Junior got tired of drawing pictures on the chalkboard and lying on the office floor real quick. He begged and he begged and he begged, finally, the rascal disturbing his work enough, Dad relented. "Go, run around, just don't break anything," Dad warned, adding, "Just don't go down into the basement," as the boy dashed out of the room.

Freedom had its advantages. He ran up and down the steps. He did cartwheels on the stage. He sprinted up and down the theatre aisles. He tooted every horn, banged every drum, and punched every key up in the music room, but eventually he got bored. The only place in the whole Hall left for him to explore was the only place his daddy had told him was off limits. The basement.

Eventually, time, like it seems to do, slipped away from the professor and he headed home. It was late and shuffling out the door tired was his routine. Remembering to bring his son back home with him was not part of his regular routine, so he forgot.

The next morning, in a mad panic, the professor burst through the doors and frantically searched the building for his boy. He scanned the stage. He glanced down every row in the auditorium. He looked in each classroom, under every desk, and behind every piece of furniture. Finally, his gut churning and his heart in his mouth, he knew he had to look downstairs in the basement. That's where he found his son, crushed to death under a pile of lumber back in the far corner of the woodshop.

When the pieces were put together, it was found that the last person to see him alive was a friendly old maintenance man who was locking the building up for the night. He spotted junior up on his tippy toes getting a drink from the fountain. From the other end of the hall, that old broom jockey shouted goodnight and waved to the boy, getting a big smile and wave in return.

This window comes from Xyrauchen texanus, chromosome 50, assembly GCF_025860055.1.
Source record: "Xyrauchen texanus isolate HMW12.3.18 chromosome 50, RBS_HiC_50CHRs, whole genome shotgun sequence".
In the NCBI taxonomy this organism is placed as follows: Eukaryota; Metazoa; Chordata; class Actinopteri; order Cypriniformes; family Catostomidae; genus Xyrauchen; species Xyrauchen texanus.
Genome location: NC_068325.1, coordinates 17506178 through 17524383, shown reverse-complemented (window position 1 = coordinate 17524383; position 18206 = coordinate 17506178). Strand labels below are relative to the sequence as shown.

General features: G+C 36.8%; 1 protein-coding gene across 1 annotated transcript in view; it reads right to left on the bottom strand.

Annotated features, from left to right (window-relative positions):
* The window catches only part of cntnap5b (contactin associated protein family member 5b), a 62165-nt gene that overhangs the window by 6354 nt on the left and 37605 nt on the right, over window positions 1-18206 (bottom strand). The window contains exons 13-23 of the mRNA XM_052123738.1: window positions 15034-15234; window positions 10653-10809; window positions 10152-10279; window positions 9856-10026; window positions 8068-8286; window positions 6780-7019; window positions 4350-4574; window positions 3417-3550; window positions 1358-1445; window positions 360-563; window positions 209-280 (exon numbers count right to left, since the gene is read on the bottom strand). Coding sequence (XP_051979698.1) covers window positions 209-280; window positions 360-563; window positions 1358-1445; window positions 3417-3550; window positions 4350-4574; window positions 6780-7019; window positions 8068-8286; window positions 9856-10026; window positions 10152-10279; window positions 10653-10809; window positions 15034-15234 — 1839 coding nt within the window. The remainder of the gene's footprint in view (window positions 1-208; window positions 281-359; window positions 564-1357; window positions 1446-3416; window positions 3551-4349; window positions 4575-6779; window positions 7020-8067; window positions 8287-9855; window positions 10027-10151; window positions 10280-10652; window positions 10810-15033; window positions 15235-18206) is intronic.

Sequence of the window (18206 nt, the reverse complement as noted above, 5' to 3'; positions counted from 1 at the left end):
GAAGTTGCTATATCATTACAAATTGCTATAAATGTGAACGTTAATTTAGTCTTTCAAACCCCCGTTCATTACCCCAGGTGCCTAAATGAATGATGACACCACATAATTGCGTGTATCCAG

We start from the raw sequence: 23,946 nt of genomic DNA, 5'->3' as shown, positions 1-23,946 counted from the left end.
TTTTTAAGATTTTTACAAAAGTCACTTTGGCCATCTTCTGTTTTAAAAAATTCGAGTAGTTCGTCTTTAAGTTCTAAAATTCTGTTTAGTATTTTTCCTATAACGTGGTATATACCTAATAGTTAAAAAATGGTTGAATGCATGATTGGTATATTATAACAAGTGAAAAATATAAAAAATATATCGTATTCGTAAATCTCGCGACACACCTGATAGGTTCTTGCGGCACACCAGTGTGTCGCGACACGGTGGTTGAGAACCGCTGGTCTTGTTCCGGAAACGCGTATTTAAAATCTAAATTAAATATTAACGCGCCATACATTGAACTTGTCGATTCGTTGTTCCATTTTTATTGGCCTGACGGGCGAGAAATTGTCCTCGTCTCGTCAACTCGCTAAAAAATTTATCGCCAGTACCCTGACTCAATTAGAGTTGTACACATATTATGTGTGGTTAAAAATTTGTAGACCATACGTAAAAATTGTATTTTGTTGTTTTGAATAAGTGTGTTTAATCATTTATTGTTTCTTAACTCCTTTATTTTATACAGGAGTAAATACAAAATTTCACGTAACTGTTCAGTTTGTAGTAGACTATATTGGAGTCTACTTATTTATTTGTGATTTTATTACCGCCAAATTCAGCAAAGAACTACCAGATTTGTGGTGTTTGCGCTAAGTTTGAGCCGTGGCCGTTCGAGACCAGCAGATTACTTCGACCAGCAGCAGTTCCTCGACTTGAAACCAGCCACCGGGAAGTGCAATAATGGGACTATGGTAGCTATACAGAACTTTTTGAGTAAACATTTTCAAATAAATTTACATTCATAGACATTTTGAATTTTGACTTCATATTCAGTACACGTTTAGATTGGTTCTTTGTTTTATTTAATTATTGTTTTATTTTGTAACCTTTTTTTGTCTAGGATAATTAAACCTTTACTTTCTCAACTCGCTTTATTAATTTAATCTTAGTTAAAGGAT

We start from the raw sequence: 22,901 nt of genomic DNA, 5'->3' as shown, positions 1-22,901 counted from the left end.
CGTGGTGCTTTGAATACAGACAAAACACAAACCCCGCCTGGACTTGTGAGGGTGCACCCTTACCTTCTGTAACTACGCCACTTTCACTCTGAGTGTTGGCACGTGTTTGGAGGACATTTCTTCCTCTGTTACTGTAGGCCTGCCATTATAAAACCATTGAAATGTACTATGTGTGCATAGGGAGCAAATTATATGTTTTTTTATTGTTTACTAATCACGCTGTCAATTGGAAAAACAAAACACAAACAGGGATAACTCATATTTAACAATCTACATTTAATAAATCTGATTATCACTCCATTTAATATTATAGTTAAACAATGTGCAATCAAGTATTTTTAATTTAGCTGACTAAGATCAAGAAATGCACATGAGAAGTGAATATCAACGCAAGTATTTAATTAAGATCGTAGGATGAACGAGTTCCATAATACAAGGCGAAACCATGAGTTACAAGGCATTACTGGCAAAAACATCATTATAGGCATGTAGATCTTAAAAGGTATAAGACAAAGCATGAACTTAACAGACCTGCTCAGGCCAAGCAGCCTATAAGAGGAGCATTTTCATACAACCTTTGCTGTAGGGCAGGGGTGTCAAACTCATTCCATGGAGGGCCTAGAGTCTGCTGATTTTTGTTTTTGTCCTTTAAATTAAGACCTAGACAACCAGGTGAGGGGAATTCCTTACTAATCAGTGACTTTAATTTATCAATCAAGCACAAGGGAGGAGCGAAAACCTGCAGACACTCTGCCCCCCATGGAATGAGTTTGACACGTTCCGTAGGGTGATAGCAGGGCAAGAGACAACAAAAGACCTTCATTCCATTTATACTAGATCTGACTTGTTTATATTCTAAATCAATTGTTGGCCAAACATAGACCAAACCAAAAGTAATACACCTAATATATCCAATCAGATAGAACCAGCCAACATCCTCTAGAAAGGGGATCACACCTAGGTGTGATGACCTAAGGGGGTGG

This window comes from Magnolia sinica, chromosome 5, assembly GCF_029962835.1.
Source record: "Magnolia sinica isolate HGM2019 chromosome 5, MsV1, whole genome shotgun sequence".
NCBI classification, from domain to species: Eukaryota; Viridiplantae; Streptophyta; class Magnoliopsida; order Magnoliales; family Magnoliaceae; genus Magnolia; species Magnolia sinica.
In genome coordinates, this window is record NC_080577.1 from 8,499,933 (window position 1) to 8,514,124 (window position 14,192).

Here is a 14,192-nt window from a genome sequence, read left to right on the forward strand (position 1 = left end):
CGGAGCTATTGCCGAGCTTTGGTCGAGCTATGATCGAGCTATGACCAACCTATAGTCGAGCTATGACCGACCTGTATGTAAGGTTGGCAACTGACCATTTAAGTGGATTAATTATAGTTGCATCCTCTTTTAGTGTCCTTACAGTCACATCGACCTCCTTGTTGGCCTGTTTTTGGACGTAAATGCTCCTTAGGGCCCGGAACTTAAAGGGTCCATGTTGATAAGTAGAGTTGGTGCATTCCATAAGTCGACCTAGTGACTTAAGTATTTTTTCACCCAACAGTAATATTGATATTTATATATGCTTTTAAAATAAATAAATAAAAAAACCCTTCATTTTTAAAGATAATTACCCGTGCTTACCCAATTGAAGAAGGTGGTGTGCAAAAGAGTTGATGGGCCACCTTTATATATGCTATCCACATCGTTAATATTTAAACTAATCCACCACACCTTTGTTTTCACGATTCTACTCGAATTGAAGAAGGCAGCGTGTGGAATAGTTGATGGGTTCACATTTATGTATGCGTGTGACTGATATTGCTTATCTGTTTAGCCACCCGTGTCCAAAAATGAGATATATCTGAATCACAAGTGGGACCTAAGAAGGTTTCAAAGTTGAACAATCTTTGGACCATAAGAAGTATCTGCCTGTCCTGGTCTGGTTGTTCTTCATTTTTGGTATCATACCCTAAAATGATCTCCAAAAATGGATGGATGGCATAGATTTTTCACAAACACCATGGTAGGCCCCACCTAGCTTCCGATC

"I suppose, Jack," the old man said, "that you asked me because you'd seen something. By the shade of white your face turned there a second ago, I'm gonna go and say you saw that very boy."

"If I did?" Jack asked, amazed that the janitor's story so closely matched his own.

"Well, then you wouldn't be the only one whose thought they may have heard a little boy getting a drink late at night. Seems he comes back about once a year, every year, same time."

Jack marked his calender from that point on, making sure to skedaddle at a reasonable time at least one night a year.

In part one I promised that this would be a true story about something that happened to me. Hold tight, we're getting there. Parts three and four later this week.

3 comments:

ettarose said...

Oh boy, you got my attention. I belong in the first category. I believe, I really do. Very good writing. I like this.

The Hussy Housewife said...

Are you writing a book? You could. Oh, BTW you need to fix your link on hb.com....it is not embedded.

QuirkyLoon said...

Good grief, you made me drool on myself!

I was so absorbed by your story, I forgot to shut my mouth!

Extremely nice job!